FM broadcasting in India

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FM broadcasting began on 23 July 1977 in Chennai, then Madras, and was expanded during the 1990s, nearly 50 years after it mushroomed in the US.[1] The country first experimented with private FM broadcasts in the small tourist destination of Goa and the large metropolitan areas of Delhi, Kolkata, Mumbai and Chennai. These were followed by private stations in Bangalore, Hyderabad, Jaipur and Lucknow.

Until 1993, All India Radio, a government undertaking, was the only radio broadcaster in India. The government then decided to privatise the radio broadcasting sector.[citation needed] It sold airtime blocks on its FM channels in Indore, Hyderabad, Mumbai, Delhi, Kolkata, Vizag and Goa to private operators, who developed their own program content. The Times Group operated its brand, Times FM, till June 1998. After that, the government decided not to renew contracts given to private operators. Instead, in 2000, the government announced the auction of 108 FM frequencies across India, opening up the FM broadcasting industry to private competition.

Radio City Bangalore, started on July 3, 2001, is India's first private FM radio station. It launched with presenters such as Vera, Rohit Barker, Seetal Iyer, Jonzie Kurian, Geeta Modgil, Suresh Venkat, and Chaitanya Hegde and Priya Ganapathy on the weekends.[2] The Times Group rebranded their radio operations, establishing the Radio Mirchi brand. The first Radio Mirchi station began broadcasting on October 4, 2001 in Indore.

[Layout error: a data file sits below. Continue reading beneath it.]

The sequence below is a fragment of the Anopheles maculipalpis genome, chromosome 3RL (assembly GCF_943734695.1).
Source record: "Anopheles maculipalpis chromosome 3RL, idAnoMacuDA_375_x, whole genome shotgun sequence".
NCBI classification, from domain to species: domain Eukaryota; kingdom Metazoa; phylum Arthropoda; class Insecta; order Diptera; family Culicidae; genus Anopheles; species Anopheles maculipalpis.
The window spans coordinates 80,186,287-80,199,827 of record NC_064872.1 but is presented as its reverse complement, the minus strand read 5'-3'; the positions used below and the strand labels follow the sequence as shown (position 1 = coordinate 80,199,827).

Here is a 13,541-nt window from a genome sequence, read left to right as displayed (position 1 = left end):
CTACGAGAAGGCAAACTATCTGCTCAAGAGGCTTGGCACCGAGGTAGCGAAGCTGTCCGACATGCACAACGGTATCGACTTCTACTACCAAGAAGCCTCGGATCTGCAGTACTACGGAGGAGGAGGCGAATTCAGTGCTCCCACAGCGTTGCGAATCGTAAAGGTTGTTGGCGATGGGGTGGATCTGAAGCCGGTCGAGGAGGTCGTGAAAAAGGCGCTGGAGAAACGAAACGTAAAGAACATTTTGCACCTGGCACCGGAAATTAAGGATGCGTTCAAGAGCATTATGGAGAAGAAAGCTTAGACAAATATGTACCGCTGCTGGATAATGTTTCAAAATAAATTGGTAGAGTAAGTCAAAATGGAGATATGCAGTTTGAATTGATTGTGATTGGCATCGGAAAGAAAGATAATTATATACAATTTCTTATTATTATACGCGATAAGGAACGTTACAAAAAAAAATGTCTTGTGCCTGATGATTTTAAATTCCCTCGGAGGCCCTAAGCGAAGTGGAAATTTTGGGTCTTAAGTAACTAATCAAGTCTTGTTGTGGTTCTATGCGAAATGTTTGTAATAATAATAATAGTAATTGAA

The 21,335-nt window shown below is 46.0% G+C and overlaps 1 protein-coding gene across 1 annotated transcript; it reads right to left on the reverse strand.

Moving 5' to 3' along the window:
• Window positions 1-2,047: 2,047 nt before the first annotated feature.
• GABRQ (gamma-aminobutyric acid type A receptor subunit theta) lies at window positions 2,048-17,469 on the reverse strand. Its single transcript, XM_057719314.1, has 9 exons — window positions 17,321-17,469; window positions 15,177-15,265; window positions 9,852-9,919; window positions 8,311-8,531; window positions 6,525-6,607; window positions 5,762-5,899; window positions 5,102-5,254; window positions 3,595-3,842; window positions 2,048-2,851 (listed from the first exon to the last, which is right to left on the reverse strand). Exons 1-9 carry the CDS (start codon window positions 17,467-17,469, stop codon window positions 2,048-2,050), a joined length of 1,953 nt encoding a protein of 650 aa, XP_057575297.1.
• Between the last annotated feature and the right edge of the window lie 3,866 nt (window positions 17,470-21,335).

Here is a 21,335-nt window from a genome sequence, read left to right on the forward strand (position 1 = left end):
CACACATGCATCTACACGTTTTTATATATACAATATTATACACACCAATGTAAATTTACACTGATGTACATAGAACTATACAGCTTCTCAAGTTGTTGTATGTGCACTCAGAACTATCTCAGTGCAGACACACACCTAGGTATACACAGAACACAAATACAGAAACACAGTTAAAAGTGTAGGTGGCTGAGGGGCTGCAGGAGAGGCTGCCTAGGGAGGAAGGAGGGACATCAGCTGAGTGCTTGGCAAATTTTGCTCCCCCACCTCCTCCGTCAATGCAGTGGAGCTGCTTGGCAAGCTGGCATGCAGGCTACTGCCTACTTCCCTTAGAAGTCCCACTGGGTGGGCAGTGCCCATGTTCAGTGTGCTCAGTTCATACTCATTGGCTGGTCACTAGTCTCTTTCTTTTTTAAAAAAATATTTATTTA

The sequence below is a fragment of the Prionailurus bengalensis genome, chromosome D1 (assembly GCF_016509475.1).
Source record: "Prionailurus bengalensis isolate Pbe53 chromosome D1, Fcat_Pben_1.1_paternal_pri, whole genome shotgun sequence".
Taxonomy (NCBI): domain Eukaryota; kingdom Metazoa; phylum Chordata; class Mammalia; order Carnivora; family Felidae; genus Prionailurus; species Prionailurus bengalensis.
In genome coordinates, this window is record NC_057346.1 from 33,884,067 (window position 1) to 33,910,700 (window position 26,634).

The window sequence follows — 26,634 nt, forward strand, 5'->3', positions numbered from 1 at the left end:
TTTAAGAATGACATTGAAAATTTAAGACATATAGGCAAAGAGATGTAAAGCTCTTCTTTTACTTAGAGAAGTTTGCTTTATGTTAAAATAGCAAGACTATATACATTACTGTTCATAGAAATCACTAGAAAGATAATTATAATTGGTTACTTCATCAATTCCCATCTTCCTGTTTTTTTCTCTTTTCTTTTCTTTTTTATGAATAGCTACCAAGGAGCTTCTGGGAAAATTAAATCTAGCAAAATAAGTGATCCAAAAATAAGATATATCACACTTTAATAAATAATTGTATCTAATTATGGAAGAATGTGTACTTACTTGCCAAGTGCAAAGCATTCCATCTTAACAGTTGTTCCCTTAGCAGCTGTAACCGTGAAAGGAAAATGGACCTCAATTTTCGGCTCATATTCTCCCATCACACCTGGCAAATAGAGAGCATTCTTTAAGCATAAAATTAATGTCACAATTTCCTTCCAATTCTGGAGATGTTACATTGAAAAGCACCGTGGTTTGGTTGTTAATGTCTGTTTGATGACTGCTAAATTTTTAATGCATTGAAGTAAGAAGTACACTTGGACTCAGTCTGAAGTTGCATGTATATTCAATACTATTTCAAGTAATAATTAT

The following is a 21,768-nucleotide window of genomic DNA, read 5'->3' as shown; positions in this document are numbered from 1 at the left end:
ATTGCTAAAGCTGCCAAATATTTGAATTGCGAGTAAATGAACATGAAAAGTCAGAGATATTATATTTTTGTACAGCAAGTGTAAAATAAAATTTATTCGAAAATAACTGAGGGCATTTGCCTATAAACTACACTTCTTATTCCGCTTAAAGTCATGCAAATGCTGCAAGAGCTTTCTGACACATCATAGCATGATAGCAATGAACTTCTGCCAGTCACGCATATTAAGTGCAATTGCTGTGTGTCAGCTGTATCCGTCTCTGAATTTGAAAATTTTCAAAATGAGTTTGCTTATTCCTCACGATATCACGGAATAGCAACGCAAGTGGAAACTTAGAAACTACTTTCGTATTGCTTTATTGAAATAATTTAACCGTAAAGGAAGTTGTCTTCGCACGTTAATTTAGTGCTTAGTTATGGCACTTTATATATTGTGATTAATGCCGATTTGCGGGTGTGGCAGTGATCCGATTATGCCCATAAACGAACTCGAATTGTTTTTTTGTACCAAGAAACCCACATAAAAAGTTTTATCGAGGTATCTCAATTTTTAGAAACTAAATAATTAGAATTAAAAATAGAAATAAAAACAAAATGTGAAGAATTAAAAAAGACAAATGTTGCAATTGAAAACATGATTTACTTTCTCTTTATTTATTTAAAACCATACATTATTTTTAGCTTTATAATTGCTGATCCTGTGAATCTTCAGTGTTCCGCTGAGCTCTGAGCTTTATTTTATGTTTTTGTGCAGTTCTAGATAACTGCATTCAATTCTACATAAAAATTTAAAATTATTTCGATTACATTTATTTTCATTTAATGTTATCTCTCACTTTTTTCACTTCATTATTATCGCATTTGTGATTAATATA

Indian policy currently states that these broadcasters are assessed a one-time entry fee (OTEF), for a license period of 10 years. Under the Indian accounting system, this amount is amortised over the 10-year period at 10% per annum. The annual license fee for private broadcasters is either 4% of revenue share or 10% of reserve price, whichever is higher.

India's earlier attempts to privatise its FM channels ran into rough weather when private players bid heavily and most could not meet their commitments to pay the government the amounts they owed.[citation needed]

Content[edit]

Nationally, many of the current FM broadcasters, including the Times of India, Hindustan Times, Mid-Day, and BBC are established media institutions in the country, and are making a strong pitch for news on FM, which is currently limited to nationalised stations only. Private FM stations are allowed to rebroadcast news from All India Radio, as long as they do so without any changes or additions.[3] The Supreme Court of India on 17 October 2013 issued a public interest litigation to the central government requesting that the rules should be changed to allow FM stations to broadcast news reports.[4]

Radio stations by location[edit]

National Capital Region[edit]

Name Frequency Language
Radio Jamia (see Jamia Millia Islamia) 90.4 MHz Multilingual
Delhi University Community Radio 90.4 MHz Multilingual
Radio SD 90.8 90.8 MHz Hindi
Radio City 91.1 MHz Hindi
Big FM 92.7 MHz Hindi
Red FM 93.5 MHz Hindi
Radio One 94.3 MHz English
Hit FM 95.0 MHz Hindi